By REON SUDDABY
A Somalian man has admitted importing the drug catha edulis, or khat, into New Zealand, but is denying possessing the drug for supply or trying to sell it.
Ahmed Abdullahi Mohamoud, 50, admitted the importation charge at the start of his trial in the Hamilton District Court yesterday, after his lawyer Kit Clews' original defence was ruled to have no legal foundation by Judge Merelina Burnett.
Crown prosecutor Rebecca Mann told the court police searched Mohamoud's Boundary Rd, Hamilton, property on December 7 last year, and found just over 1kg of the drug hidden in the home's master bedroom.
The drugs were in snap-lock bags placed inside supermarket bags.
A total of $3000 cash, mainly made up of $20 notes, was also found in the wardrobe.
When spoken to by police Mohamoud said the drug was his and, although he knew it was illegal in New Zealand, he used it as a diabetic remedy.
He said the drug had been sent to him by people in Somalia and Australia, and the money had been sent to him from his brothers in the US.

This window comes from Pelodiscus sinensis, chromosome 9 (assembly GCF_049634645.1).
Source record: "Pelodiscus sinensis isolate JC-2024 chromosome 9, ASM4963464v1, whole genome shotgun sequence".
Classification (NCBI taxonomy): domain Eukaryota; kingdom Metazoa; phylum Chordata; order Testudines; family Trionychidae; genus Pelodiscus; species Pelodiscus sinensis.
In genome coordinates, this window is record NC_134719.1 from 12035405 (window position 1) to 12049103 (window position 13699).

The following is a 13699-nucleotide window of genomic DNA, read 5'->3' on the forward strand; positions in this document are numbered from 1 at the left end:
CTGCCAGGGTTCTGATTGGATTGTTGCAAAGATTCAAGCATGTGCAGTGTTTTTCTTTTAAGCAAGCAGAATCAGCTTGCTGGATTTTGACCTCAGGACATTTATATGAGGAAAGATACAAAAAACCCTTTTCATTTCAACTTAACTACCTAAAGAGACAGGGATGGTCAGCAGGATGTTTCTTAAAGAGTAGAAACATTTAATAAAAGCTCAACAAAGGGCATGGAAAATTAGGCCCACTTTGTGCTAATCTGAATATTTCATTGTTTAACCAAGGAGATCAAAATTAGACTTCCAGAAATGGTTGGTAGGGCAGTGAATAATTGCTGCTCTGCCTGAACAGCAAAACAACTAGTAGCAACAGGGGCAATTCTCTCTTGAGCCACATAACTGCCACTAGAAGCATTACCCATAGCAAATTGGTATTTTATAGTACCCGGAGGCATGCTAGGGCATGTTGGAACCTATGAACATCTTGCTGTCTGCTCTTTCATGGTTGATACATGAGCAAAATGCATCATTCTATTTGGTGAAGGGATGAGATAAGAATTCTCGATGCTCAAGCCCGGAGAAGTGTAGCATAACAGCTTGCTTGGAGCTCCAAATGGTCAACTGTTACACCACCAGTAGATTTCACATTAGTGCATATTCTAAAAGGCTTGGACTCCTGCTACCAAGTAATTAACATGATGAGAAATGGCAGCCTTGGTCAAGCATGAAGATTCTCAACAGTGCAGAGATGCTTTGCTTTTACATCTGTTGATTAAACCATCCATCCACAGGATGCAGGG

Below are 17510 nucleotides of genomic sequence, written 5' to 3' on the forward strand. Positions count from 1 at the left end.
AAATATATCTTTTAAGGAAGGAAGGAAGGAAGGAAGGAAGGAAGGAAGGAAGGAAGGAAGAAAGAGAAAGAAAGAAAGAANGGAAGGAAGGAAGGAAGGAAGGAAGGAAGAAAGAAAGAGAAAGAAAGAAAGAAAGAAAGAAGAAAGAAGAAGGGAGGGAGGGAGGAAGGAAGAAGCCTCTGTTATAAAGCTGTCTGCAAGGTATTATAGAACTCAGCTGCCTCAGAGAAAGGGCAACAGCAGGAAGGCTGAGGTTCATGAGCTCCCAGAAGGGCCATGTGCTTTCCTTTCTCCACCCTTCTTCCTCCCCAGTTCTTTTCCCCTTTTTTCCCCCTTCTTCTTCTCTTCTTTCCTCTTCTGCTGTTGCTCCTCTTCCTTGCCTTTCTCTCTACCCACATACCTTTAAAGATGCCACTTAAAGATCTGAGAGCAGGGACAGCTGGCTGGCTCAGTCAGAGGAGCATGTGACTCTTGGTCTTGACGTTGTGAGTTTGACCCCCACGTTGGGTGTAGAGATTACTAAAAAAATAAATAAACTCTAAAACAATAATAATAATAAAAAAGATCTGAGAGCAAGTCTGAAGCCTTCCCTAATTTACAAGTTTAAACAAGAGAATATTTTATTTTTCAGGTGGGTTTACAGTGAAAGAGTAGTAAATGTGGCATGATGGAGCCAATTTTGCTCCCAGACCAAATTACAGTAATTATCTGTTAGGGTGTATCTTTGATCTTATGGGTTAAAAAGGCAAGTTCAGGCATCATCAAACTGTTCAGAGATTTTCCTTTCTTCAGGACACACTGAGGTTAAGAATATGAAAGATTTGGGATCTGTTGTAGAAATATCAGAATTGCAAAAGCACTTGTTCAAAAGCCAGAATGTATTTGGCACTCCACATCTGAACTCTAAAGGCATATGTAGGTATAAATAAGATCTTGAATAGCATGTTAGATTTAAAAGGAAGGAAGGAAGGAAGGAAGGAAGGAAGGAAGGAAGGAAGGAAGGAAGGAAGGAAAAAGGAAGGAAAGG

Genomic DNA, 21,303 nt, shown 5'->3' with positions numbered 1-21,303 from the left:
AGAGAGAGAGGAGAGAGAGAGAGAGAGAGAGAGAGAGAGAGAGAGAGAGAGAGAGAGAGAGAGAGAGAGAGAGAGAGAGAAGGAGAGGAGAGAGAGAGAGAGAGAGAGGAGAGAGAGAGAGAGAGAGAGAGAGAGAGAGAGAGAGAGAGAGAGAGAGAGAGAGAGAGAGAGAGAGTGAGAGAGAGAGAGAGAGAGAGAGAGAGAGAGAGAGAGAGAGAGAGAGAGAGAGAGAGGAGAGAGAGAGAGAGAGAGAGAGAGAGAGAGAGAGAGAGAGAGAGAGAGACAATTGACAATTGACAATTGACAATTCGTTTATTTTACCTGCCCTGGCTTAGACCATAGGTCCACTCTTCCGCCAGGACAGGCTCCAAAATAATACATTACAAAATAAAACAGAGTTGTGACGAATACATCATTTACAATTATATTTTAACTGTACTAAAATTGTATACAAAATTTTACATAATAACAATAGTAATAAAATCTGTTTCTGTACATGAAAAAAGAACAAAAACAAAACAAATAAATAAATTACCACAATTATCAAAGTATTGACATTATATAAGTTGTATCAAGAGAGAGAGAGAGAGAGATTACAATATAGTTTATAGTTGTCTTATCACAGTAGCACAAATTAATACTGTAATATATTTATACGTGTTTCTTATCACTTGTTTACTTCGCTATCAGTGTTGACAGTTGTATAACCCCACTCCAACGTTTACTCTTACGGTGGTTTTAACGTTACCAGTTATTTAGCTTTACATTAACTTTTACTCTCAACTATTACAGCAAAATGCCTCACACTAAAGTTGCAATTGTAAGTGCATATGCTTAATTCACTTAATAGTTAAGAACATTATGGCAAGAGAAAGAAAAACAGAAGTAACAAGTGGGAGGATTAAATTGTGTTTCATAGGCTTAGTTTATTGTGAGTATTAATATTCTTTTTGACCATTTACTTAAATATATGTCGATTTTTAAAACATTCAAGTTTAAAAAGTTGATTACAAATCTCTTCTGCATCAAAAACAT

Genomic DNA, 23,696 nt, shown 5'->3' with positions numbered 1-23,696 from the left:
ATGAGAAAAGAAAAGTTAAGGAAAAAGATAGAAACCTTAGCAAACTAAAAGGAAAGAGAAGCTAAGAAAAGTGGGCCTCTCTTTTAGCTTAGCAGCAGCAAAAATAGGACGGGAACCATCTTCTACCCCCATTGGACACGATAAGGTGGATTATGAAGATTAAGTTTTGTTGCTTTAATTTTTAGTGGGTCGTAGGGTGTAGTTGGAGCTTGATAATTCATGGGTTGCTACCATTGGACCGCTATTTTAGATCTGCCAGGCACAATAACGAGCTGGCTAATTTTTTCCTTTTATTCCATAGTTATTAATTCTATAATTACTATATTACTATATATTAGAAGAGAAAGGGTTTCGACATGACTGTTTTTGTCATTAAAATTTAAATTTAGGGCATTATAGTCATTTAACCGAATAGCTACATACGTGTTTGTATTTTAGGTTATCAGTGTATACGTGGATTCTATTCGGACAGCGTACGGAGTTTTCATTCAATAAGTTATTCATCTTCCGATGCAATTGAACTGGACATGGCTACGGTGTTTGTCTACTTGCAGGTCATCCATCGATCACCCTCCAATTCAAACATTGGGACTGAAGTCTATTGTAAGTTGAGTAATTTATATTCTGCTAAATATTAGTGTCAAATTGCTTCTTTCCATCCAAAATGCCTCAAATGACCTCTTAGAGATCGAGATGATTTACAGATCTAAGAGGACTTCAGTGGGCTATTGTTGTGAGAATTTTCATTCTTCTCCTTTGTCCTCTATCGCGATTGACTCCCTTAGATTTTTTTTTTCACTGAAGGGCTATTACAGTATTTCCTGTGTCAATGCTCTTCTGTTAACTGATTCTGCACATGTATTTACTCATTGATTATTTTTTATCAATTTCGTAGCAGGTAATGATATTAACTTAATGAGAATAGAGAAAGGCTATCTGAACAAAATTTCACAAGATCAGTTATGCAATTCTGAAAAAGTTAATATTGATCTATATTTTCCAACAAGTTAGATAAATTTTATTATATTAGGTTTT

Khat is commonly used in many African countries, but in New Zealand is classified as a class C controlled drug.
It can be chewed or brewed into a drink, and police say it stimulates the central nervous system and can be highly addictive.
Mr Clews' original defence, that Mohamoud was ignorant of the law, was quashed by Judge Burnett.
However, when he addressed the jury a second time, after Mohamoud admitted the importation charge, Mr Clews said Mohamoud neither sold the khat nor tried to sell it. The trial, before a jury of nine men and three women, is expected to take up to three days.
Source: Waikato Times, November 13, 2007